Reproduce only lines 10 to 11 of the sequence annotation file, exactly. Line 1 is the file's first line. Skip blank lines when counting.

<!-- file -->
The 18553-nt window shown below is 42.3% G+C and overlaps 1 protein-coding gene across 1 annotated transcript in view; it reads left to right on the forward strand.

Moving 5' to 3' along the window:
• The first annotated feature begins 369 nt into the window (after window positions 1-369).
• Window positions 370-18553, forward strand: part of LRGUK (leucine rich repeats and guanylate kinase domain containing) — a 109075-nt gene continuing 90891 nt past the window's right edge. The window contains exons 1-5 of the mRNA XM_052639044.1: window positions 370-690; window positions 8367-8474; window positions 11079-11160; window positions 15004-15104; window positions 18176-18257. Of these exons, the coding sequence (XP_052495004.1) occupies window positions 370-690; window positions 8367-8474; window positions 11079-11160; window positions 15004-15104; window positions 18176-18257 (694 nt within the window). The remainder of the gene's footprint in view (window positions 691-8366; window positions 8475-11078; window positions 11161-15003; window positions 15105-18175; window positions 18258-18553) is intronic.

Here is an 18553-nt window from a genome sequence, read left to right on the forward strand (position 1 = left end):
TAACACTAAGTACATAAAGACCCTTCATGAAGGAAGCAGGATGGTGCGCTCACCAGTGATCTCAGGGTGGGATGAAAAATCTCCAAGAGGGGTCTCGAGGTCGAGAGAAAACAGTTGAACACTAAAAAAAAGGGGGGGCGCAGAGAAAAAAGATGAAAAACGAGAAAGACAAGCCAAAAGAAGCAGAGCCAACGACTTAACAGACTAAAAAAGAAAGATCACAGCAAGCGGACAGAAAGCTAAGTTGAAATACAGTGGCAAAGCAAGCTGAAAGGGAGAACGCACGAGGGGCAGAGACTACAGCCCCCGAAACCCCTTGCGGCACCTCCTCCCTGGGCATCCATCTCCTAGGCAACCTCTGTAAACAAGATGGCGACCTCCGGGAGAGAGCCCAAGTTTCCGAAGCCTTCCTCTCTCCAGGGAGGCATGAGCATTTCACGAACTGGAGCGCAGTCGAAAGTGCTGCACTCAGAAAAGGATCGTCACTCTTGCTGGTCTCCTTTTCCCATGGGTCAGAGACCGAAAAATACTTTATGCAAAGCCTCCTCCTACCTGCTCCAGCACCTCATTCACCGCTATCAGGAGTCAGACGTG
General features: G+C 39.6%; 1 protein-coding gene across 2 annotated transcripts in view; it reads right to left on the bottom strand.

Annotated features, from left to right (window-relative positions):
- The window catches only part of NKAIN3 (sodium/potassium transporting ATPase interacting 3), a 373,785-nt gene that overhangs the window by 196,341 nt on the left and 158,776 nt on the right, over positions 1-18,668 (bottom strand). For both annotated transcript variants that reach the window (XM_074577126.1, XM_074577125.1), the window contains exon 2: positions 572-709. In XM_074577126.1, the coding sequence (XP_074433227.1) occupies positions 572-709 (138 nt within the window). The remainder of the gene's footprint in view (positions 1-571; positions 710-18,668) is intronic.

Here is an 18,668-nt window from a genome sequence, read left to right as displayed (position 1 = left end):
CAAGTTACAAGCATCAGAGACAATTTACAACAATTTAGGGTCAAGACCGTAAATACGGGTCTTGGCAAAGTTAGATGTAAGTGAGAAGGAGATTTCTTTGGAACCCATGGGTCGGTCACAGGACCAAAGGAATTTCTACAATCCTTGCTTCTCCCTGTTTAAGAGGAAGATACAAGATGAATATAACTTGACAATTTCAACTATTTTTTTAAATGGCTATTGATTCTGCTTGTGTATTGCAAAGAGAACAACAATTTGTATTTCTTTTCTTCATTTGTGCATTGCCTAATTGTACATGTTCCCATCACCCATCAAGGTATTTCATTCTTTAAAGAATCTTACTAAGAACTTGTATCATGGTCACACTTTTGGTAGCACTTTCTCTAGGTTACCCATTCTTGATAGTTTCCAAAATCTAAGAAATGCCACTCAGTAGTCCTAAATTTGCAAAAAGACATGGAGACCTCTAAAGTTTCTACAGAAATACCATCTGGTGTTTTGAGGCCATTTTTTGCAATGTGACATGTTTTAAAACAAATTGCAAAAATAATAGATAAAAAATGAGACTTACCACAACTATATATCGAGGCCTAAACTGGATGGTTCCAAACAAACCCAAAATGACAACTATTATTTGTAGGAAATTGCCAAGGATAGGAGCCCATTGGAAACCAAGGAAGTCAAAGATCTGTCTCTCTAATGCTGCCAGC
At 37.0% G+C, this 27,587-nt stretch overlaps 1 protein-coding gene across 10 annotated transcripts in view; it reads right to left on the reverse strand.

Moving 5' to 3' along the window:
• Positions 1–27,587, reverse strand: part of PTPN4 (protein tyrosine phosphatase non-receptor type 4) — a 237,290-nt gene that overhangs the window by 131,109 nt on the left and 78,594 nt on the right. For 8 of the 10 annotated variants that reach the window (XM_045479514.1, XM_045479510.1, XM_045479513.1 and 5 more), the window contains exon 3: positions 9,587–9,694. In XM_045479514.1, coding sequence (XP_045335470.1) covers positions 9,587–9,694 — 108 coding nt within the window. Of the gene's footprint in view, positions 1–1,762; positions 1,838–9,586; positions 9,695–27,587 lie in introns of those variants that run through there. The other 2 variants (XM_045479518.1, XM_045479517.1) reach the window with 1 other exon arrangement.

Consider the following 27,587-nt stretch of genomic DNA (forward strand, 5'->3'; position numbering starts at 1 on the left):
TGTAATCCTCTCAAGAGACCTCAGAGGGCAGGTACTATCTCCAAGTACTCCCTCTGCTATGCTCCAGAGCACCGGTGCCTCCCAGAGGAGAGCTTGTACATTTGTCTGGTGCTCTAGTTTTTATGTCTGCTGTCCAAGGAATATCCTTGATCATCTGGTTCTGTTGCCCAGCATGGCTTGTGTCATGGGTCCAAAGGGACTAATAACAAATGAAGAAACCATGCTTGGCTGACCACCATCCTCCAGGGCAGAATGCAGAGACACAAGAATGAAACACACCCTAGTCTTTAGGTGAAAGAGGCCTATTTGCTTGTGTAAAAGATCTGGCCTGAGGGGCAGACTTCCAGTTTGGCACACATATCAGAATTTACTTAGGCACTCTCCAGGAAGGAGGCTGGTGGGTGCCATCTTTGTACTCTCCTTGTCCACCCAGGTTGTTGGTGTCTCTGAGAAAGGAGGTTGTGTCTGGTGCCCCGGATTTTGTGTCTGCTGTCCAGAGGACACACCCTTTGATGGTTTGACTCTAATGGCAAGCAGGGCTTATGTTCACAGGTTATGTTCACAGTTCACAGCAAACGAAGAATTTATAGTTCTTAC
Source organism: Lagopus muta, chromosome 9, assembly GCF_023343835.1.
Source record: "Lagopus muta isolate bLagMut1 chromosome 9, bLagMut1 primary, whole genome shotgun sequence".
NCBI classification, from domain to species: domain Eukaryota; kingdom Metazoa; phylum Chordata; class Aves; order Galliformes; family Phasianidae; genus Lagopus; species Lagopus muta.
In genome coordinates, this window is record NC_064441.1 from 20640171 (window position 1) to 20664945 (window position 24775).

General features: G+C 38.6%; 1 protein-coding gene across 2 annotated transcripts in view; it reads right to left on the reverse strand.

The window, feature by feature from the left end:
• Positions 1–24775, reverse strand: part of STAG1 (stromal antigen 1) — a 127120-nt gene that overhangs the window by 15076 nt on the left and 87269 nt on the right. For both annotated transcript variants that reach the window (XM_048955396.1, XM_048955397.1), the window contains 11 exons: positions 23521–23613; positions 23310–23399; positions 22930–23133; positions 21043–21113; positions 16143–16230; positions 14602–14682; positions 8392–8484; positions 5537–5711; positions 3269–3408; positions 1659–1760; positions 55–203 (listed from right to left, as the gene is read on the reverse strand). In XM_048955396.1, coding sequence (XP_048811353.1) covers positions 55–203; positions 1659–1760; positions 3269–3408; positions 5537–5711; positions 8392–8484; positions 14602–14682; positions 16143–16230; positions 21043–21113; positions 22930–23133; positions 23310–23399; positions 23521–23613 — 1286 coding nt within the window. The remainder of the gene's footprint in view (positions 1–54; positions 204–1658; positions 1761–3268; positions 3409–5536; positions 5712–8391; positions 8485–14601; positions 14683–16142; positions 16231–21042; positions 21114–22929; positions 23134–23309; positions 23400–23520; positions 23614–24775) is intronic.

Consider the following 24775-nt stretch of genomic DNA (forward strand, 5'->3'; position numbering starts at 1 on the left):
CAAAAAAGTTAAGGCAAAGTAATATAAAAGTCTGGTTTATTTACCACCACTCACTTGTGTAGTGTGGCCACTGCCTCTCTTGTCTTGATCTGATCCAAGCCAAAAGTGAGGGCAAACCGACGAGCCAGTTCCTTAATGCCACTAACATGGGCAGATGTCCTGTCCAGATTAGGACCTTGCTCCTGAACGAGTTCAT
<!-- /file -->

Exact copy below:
Here is an 18,668-nt window from a genome sequence, read left to right as displayed (position 1 = left end):
CAAGTTACAAGCATCAGAGACAATTTACAACAATTTAGGGTCAAGACCGTAAATACGGGTCTTGGCAAAGTTAGATGTAAGTGAGAAGGAGATTTCTTTGGAACCCATGGGTCGGTCACAGGACCAAAGGAATTTCTACAATCCTTGCTTCTCCCTGTTTAAGAGGAAGATACAAGATGAATATAACTTGACAATTTCAACTATTTTTTTAAATGGCTATTGATTCTGCTTGTGTATTGCAAAGAGAACAACAATTTGTATTTCTTTTCTTCATTTGTGCATTGCCTAATTGTACATGTTCCCATCACCCATCAAGGTATTTCATTCTTTAAAGAATCTTACTAAGAACTTGTATCATGGTCACACTTTTGGTAGCACTTTCTCTAGGTTACCCATTCTTGATAGTTTCCAAAATCTAAGAAATGCCACTCAGTAGTCCTAAATTTGCAAAAAGACATGGAGACCTCTAAAGTTTCTACAGAAATACCATCTGGTGTTTTGAGGCCATTTTTTGCAATGTGACATGTTTTAAAACAAATTGCAAAAATAATAGATAAAAAATGAGACTTACCACAACTATATATCGAGGCCTAAACTGGATGGTTCCAAACAAACCCAAAATGACAACTATTATTTGTAGGAAATTGCCAAGGATAGGAGCCCATTGGAAACCAAGGAAGTCAAAGATCTGTCTCTCTAATGCTGCCAGC